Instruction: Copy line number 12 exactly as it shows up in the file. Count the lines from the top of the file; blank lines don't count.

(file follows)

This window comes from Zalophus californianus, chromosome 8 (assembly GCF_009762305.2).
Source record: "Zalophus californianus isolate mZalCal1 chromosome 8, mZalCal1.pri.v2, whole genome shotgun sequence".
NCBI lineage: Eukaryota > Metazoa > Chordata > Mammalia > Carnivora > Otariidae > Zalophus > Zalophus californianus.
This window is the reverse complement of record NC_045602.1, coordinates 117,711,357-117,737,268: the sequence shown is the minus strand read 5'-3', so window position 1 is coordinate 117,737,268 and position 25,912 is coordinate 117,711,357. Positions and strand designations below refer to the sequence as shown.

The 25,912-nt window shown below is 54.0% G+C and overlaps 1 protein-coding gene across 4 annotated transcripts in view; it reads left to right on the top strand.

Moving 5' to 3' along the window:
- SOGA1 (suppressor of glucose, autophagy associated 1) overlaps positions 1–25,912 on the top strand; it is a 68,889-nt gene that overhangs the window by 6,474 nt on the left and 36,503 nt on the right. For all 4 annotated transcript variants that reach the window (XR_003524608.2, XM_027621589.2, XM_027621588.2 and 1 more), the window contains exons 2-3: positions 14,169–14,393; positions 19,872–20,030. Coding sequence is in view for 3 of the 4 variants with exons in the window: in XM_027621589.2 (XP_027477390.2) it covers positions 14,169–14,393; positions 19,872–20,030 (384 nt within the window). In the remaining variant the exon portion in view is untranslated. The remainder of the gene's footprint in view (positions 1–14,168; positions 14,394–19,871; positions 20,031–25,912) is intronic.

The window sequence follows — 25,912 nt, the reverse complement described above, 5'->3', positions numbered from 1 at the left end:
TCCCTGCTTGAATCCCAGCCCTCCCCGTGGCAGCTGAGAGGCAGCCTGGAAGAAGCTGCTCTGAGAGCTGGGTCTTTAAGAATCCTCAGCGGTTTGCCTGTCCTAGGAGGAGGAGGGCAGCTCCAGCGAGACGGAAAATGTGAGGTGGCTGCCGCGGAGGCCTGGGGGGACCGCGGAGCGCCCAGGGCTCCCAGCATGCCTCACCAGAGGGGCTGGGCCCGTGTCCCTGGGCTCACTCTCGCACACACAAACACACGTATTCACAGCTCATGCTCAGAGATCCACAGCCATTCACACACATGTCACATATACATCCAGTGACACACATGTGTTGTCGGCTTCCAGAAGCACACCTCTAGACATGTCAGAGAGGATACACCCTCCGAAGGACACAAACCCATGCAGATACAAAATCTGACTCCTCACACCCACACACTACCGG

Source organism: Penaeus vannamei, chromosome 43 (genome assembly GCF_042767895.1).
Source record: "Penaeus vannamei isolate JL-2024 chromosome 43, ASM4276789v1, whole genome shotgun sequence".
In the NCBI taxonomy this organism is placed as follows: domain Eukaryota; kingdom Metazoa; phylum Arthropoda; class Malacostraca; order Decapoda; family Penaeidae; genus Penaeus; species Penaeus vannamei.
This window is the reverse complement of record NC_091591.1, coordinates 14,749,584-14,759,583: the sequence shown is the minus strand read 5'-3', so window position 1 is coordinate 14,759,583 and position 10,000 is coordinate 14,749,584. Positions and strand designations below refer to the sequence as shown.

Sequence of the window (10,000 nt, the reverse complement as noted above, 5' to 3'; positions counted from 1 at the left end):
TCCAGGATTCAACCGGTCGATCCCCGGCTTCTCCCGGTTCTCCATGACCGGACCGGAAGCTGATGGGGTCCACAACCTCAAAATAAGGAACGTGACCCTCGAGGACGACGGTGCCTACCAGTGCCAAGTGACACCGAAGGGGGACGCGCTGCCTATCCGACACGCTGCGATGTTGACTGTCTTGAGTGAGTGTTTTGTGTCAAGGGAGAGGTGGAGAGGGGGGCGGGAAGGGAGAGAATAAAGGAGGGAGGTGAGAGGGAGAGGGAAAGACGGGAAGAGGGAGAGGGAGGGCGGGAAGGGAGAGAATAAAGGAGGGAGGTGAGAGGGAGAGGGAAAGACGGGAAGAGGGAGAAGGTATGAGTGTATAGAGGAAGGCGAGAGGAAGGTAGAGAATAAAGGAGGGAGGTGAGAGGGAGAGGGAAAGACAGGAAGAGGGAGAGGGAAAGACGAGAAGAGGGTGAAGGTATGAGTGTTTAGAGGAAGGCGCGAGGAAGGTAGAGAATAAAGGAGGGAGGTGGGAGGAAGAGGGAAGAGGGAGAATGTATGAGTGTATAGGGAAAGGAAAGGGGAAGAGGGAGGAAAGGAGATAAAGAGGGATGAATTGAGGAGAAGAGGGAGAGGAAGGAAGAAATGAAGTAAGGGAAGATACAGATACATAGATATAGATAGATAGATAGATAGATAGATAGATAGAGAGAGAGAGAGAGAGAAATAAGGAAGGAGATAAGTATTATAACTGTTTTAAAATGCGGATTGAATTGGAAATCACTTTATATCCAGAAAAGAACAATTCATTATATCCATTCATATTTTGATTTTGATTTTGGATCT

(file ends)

In the NCBI taxonomy this organism is placed as follows: domain Eukaryota; kingdom Metazoa; phylum Arthropoda; class Malacostraca; order Decapoda; family Penaeidae; genus Penaeus; species Penaeus vannamei.